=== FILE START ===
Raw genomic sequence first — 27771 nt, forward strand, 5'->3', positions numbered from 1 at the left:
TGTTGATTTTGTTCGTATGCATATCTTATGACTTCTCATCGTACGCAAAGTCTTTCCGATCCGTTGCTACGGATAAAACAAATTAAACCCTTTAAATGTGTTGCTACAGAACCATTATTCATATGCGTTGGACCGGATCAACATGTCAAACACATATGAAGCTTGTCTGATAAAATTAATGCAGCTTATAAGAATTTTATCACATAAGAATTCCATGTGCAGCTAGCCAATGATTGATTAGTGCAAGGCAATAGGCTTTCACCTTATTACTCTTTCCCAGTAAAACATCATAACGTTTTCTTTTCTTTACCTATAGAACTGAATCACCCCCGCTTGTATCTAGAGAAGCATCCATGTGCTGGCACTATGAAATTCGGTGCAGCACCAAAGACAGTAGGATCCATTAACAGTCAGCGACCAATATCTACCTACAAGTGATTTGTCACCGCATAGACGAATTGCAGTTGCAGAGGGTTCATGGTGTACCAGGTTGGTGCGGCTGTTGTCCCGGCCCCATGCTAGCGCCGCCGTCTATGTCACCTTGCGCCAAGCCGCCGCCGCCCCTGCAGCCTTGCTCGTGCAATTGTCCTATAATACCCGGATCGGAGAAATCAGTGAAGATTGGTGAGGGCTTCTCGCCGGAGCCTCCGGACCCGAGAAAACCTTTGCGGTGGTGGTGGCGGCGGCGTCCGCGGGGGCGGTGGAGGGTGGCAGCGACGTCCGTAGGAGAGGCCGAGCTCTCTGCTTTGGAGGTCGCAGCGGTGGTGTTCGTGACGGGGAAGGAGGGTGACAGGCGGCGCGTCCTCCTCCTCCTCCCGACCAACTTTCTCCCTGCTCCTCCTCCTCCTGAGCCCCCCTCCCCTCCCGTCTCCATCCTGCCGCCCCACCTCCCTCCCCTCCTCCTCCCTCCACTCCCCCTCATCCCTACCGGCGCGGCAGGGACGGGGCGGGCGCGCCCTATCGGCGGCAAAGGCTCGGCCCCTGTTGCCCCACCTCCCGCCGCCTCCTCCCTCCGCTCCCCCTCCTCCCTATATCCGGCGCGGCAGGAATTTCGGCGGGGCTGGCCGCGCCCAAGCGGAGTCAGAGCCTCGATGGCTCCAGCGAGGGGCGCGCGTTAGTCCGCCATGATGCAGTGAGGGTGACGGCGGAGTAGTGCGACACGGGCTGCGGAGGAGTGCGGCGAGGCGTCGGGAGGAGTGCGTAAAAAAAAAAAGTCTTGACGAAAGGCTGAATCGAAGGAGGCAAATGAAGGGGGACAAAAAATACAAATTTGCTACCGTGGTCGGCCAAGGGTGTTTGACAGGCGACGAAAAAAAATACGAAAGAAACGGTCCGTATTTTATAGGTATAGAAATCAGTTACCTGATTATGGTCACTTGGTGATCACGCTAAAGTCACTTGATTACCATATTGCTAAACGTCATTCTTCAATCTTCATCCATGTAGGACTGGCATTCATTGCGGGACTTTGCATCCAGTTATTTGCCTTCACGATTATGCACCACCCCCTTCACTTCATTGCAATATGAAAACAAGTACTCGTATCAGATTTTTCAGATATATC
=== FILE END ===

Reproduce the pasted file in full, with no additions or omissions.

Raw genomic sequence first — 27771 nt, forward strand, 5'->3', positions numbered from 1 at the left:
TGTTGATTTTGTTCGTATGCATATCTTATGACTTCTCATCGTACGCAAAGTCTTTCCGATCCGTTGCTACGGATAAAACAAATTAAACCCTTTAAATGTGTTGCTACAGAACCATTATTCATATGCGTTGGACCGGATCAACATGTCAAACACATATGAAGCTTGTCTGATAAAATTAATGCAGCTTATAAGAATTTTATCACATAAGAATTCCATGTGCAGCTAGCCAATGATTGATTAGTGCAAGGCAATAGGCTTTCACCTTATTACTCTTTCCCAGTAAAACATCATAACGTTTTCTTTTCTTTACCTATAGAACTGAATCACCCCCGCTTGTATCTAGAGAAGCATCCATGTGCTGGCACTATGAAATTCGGTGCAGCACCAAAGACAGTAGGATCCATTAACAGTCAGCGACCAATATCTACCTACAAGTGATTTGTCACCGCATAGACGAATTGCAGTTGCAGAGGGTTCATGGTGTACCAGGTTGGTGCGGCTGTTGTCCCGGCCCCATGCTAGCGCCGCCGTCTATGTCACCTTGCGCCAAGCCGCCGCCGCCCCTGCAGCCTTGCTCGTGCAATTGTCCTATAATACCCGGATCGGAGAAATCAGTGAAGATTGGTGAGGGCTTCTCGCCGGAGCCTCCGGACCCGAGAAAACCTTTGCGGTGGTGGTGGCGGCGGCGTCCGCGGGGGCGGTGGAGGGTGGCAGCGACGTCCGTAGGAGAGGCCGAGCTCTCTGCTTTGGAGGTCGCAGCGGTGGTGTTCGTGACGGGGAAGGAGGGTGACAGGCGGCGCGTCCTCCTCCTCCTCCCGACCAACTTTCTCCCTGCTCCTCCTCCTCCTGAGCCCCCCTCCCCTCCCGTCTCCATCCTGCCGCCCCACCTCCCTCCCCTCCTCCTCCCTCCACTCCCCCTCATCCCTACCGGCGCGGCAGGGACGGGGCGGGCGCGCCCTATCGGCGGCAAAGGCTCGGCCCCTGTTGCCCCACCTCCCGCCGCCTCCTCCCTCCGCTCCCCCTCCTCCCTATATCCGGCGCGGCAGGAATTTCGGCGGGGCTGGCCGCGCCCAAGCGGAGTCAGAGCCTCGATGGCTCCAGCGAGGGGCGCGCGTTAGTCCGCCATGATGCAGTGAGGGTGACGGCGGAGTAGTGCGACACGGGCTGCGGAGGAGTGCGGCGAGGCGTCGGGAGGAGTGCGTAAAAAAAAAAAGTCTTGACGAAAGGCTGAATCGAAGGAGGCAAATGAAGGGGGACAAAAAATACAAATTTGCTACCGTGGTCGGCCAAGGGTGTTTGACAGGCGACGAAAAAAAATACGAAAGAAACGGTCCGTATTTTATAGGTATAGAAATCAGTTACCTGATTATGGTCACTTGGTGATCACGCTAAAGTCACTTGATTACCATATTGCTAAACGTCATTCTTCAATCTTCATCCATGTAGGACTGGCATTCATTGCGGGACTTTGCATCCAGTTATTTGCCTTCACGATTATGCACCACCCCCTTCACTTCATTGCAATATGAAAACAAGTACTCGTATCAGATTTTTCAGATATATC